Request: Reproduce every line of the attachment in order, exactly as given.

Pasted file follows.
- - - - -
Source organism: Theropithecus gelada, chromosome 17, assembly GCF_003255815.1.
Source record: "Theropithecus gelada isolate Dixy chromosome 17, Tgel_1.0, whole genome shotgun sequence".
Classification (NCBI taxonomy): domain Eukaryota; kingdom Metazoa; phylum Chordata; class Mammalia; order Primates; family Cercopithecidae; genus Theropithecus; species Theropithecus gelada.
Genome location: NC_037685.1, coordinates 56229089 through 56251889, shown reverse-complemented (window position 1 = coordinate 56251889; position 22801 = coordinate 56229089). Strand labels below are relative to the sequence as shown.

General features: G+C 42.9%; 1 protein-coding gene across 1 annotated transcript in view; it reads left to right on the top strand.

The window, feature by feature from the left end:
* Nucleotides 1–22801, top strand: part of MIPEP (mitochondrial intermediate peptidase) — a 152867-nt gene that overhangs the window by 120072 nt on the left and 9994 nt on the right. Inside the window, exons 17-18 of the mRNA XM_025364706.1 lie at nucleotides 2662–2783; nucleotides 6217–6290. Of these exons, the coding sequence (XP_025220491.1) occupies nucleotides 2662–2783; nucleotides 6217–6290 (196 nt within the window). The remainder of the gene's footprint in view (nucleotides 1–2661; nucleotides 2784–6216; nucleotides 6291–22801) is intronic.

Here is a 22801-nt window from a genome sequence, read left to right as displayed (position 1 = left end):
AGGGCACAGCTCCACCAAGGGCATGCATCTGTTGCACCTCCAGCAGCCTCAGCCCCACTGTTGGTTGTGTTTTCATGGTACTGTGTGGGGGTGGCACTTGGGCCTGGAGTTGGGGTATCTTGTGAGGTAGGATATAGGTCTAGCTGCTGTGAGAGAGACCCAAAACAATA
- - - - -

Source organism: Theropithecus gelada, chromosome 17, assembly GCF_003255815.1.
Source record: "Theropithecus gelada isolate Dixy chromosome 17, Tgel_1.0, whole genome shotgun sequence".
Classification (NCBI taxonomy): domain Eukaryota; kingdom Metazoa; phylum Chordata; class Mammalia; order Primates; family Cercopithecidae; genus Theropithecus; species Theropithecus gelada.
Genome location: NC_037685.1, coordinates 56229089 through 56251889, shown reverse-complemented (window position 1 = coordinate 56251889; position 22801 = coordinate 56229089). Strand labels below are relative to the sequence as shown.

General features: G+C 42.9%; 1 protein-coding gene across 1 annotated transcript in view; it reads left to right on the top strand.

The window, feature by feature from the left end:
* Nucleotides 1–22801, top strand: part of MIPEP (mitochondrial intermediate peptidase) — a 152867-nt gene that overhangs the window by 120072 nt on the left and 9994 nt on the right. Inside the window, exons 17-18 of the mRNA XM_025364706.1 lie at nucleotides 2662–2783; nucleotides 6217–6290. Of these exons, the coding sequence (XP_025220491.1) occupies nucleotides 2662–2783; nucleotides 6217–6290 (196 nt within the window). The remainder of the gene's footprint in view (nucleotides 1–2661; nucleotides 2784–6216; nucleotides 6291–22801) is intronic.

Here is a 22801-nt window from a genome sequence, read left to right as displayed (position 1 = left end):
AGGGCACAGCTCCACCAAGGGCATGCATCTGTTGCACCTCCAGCAGCCTCAGCCCCACTGTTGGTTGTGTTTTCATGGTACTGTGTGGGGGTGGCACTTGGGCCTGGAGTTGGGGTATCTTGTGAGGTAGGATATAGGTCTAGCTGCTGTGAGAGAGACCCAAAACAATA